UNFORESEEN GROUND conditions are being blamed as one of the main causes of the £900M cost overrun on the Boston Central Artery project.
Costs have risen to £7.6bn and could go even higher, according to leaks from a Federal Highway Administration report.
The FHA is the main funder for the project and is threatening to freeze payments unless a refinancing plan is put in place.
This has yet to be finalised but is expected to be a combination of state surpluses and cash from the client, the Massachusetts Turnpike Authority, and the Massachusetts Port Authority.
A report on the overrun, due as GE went to press, is expected to criticise management of the project and will detail results of an investigation into the overruns as well as identifying cost saving measures.
The Central Artery project is being managed by a joint venture of Bechtel and Parsons Brinckerhof. It is one of the most significant urban transport schemes in the world, aiming to relieve road traffic congestion through the heart of the city estimated to cost motorists more than £300M every year.
Cut and cover tunnels are replacing huge sections of elevated highway, tunnels are being jacked beneath railway lines and immersed tube tunnels are being built to cross the harbour area, completely reconfiguring the road layout (GE July 1999). In all, some 10M. m 3of material is being excavated.
There are some formidable geotechnical challenges. Much of the natural harbour, originally a series of inlets, was backfilled to allow Boston to grow, leading to highly variable mix of fill, sand, silt and peat overlying the Boston Blue Clay, which softens with depth.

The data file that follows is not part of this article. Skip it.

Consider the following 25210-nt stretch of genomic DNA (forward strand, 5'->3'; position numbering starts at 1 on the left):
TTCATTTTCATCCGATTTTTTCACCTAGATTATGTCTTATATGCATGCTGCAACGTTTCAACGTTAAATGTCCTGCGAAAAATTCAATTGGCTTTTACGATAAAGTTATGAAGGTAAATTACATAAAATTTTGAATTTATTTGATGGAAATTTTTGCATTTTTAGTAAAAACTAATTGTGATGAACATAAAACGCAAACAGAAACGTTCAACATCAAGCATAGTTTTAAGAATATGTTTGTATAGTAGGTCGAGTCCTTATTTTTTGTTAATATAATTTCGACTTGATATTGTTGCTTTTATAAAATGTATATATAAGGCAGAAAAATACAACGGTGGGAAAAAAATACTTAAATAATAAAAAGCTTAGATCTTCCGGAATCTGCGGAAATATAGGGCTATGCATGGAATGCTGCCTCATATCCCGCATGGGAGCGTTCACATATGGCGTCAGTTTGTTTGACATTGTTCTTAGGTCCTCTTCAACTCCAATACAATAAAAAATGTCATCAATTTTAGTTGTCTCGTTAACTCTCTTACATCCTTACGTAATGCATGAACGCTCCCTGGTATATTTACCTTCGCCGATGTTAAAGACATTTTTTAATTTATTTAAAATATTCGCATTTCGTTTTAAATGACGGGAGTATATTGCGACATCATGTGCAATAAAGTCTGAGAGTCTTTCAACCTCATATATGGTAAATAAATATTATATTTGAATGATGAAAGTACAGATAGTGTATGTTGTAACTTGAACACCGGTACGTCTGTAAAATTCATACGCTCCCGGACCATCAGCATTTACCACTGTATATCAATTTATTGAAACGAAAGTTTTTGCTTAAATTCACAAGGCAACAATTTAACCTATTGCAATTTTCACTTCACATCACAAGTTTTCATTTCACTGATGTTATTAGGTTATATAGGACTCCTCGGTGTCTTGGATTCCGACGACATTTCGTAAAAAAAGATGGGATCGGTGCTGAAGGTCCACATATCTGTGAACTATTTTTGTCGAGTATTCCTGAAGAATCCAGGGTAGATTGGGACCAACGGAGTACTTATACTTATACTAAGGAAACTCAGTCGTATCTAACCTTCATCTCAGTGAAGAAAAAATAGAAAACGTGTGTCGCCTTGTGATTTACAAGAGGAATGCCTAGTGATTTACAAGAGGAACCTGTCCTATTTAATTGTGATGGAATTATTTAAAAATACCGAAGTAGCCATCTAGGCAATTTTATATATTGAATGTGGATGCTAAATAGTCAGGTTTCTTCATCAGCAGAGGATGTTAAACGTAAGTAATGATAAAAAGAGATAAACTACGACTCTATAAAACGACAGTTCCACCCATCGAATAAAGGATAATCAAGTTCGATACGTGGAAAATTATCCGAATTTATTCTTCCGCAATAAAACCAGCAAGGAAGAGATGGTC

Some of the fill contains a variety of construction materials including concrete, steel, timber and granite blocks.
There is also a high water table, with groundwater 2m to 3m below the surface.
Despite extensive site investigations, some of the obstructions in the fill did not come to light until construction had begun. MTA director Joe Allegro claimed comprehensive geotechnical surveys on an excavation of this size were not possible.
'There is no industry standard for checking the ground conditions on longitudinal tunnels. The ground was tested every 100ft [30m]. If we had tested it every 10ft [3m], the process would have taken 10 times as long and been 10 times as expensive.'
Pressure on the project management team is likely to grow if the FHA report confirms that project costs could rise by a further £875M to £8.5bn.
But with 70% of the excavation finished, 90% of the slurry wall for the main tunnels installed, 70% of the tunnel jacking completed, the first immersed tube tunnels in place and the cable stayed bridge 40% complete, some argue that the worst technical challenges to hit the budget are over.